The previous day, Trump warned that Iranian authorities should not target anti-government protesters.

“Thousands have already been killed or imprisoned by you, and the World is watching. More importantly, the USA is watching,” he wrote in a tweet.

On January 13, Iranian government spokesman Ali Rabiei accused Trump of shedding "crocodile tears" when voicing concern for Iranians.

Rabiei also denied a "cover-up" after it took days for Iran’s armed forces to admit it had shot down the airliner.

"In these sorrowful days, many criticisms were directed at relevant officials and authorities.... Some officials were even accused of lying and a cover-up but, in all honesty, that was not the case," he said in remarks aired on state television.

Britain, meanwhile, has summoned the Iranian ambassador to protest the brief detention of London's envoy to Tehran.

Prime Minister Boris Johnson's spokesman told reporters on January 13 that the government would convey its "strong objections" about the detention, calling it an "unacceptable breach" of the Vienna Convention governing diplomatic relations.

"We are seeking full assurances from the Iranian government that this will never happen again,” the spokesman said.

Ambassador Rob Macaire said he was detained on January 11 after attending a vigil for the victims. Macaire tweeted that he left the vigil after five minutes, when some people started chanting.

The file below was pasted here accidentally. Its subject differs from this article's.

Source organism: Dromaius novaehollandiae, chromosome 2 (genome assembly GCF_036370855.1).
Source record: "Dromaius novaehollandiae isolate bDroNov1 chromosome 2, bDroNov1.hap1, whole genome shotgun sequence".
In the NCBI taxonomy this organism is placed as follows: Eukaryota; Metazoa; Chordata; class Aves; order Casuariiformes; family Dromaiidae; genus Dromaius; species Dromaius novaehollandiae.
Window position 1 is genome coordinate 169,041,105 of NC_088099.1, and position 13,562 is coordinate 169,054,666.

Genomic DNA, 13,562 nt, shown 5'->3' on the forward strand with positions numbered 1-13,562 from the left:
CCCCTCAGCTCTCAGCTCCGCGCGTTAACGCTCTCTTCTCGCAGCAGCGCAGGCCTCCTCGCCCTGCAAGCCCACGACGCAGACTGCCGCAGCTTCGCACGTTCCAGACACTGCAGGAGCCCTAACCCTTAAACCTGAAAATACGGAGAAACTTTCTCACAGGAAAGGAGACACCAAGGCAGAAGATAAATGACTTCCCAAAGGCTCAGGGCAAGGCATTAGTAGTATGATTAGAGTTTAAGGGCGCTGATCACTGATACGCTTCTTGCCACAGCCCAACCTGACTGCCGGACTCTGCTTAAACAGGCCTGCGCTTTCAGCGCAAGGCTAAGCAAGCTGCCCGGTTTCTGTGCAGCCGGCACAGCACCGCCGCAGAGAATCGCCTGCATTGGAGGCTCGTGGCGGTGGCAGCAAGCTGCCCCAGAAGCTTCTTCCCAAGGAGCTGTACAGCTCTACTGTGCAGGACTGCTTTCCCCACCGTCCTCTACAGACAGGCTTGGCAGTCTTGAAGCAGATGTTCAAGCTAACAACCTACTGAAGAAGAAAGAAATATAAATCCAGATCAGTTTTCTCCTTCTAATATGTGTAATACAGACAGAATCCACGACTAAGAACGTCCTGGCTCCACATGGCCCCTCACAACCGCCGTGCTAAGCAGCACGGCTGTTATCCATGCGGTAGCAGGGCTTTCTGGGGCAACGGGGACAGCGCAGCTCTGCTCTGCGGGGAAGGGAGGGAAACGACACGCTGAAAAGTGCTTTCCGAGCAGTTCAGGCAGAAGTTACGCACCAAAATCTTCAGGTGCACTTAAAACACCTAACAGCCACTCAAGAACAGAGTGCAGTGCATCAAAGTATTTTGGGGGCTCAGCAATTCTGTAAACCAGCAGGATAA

Ukraine International Airlines Flight 752 was carrying 82 Iranians, 57 Canadians, 11 Ukrainians, 10 Swedes, 10 Afghans, three Germans, and three Britons.

Iran has invited Canada and Ukraine to take part in an investigation into the plane disaster and said those responsible would be held accountable.

Speaking to Reuters on January 13, Ukraine's Foreign Minister Vadym Prystayko said he would meet his counterparts from five "grieving nations" on January 16 to discuss the investigation as well as possible legal action and compensation

Besides Ukraine, the countries include Canada, Sweden, Afghanistan, and a fifth nation which Prystayko did not name.

Canada has said that these four countries and Britain had established a coordination group to support victims' families.

Prystayko also said that Tehran had agreed to hand over the plane's black boxes to Kyiv for investigation.

During a vigil for the Canadian victims of the disaster on January 12, Canada’s Prime Minister Justin Trudeau vowed to seek "justice" for those killed.

"We will not rest until there are answers," Trudeau said in Edmonton, Alberta.

In Kyiv, President Volodymyr Zelenskiy said Ukraine hopes to repatriate the bodies of the 11 Ukrainians by the end of this week.

Zelenskiy said he would like for the bodies to return home “by January 19” so that their relatives can “say goodbye to them,” according to a statement on the presidential website.

Ukrainian National Security and Defense Council Secretary Oleksiy Danylov told the BBC that the 11 bodies most likely would return at a later date.

“Thirty percent of the bodies are identified,” Danylov said. “Around January 20-21, they’ll come back to Ukraine.”

Nine of the Ukrainians on board were crew members and two were passengers.

Amirali Hajizadeh, the head of the aerospace division of the Islamic Revolutionary Guards Corps (IRGC), said on January 11 that his unit accepts “full responsibility” for the tragedy.

Iranian Supreme Leader Ayatollah Ali Khamenei expressed his “deep sympathy” to the families of the 176 victims and called on the armed forces to "pursue probable shortcomings and guilt in the painful incident.”

With reporting by the BBC, AP, AFP, and Reuters